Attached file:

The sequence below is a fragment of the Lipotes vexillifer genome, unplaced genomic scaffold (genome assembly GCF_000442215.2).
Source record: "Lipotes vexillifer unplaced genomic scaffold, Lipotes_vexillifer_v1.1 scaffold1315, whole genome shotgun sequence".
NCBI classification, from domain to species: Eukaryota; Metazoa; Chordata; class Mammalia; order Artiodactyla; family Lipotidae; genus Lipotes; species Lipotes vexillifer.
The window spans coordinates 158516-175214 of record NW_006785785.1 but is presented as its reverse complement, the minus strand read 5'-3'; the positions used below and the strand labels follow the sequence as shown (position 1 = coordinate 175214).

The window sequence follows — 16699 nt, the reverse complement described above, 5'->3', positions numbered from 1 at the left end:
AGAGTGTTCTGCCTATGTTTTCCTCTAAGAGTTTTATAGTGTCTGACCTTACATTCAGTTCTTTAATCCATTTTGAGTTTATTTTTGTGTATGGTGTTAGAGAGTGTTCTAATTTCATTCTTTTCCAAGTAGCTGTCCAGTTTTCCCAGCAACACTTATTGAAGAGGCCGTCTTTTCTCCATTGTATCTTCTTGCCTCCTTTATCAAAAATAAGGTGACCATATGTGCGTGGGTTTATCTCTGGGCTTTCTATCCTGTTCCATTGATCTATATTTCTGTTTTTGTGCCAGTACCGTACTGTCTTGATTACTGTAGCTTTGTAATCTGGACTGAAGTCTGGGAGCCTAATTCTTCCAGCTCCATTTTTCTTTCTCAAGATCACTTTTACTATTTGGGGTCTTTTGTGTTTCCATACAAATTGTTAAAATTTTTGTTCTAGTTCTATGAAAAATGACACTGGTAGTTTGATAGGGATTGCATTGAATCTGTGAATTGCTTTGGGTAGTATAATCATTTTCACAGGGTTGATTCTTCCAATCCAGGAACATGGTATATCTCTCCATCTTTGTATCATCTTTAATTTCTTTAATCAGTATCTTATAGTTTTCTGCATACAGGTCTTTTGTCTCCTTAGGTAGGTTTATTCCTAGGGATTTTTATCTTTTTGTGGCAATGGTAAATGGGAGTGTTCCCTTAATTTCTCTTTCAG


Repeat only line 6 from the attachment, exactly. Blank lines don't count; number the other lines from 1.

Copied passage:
AGAGTGTTCTGCCTATGTTTTCCTCTAAGAGTTTTATAGTGTCTGACCTTACATTCAGTTCTTTAATCCATTTTGAGTTTATTTTTGTGTATGGTGTTAGAGAGTGTTCTAATTTCATTCTTTTCCAAGTAGCTGTCCAGTTTTCCCAGCAACACTTATTGAAGAGGCCGTCTTTTCTCCATTGTATCTTCTTGCCTCCTTTATCAAAAATAAGGTGACCATATGTGCGTGGGTTTATCTCTGGGCTTTCTATCCTGTTCCATTGATCTATATTTCTGTTTTTGTGCCAGTACCGTACTGTCTTGATTACTGTAGCTTTGTAATCTGGACTGAAGTCTGGGAGCCTAATTCTTCCAGCTCCATTTTTCTTTCTCAAGATCACTTTTACTATTTGGGGTCTTTTGTGTTTCCATACAAATTGTTAAAATTTTTGTTCTAGTTCTATGAAAAATGACACTGGTAGTTTGATAGGGATTGCATTGAATCTGTGAATTGCTTTGGGTAGTATAATCATTTTCACAGGGTTGATTCTTCCAATCCAGGAACATGGTATATCTCTCCATCTTTGTATCATCTTTAATTTCTTTAATCAGTATCTTATAGTTTTCTGCATACAGGTCTTTTGTCTCCTTAGGTAGGTTTATTCCTAGGGATTTTTATCTTTTTGTGGCAATGGTAAATGGGAGTGTTCCCTTAATTTCTCTTTCAG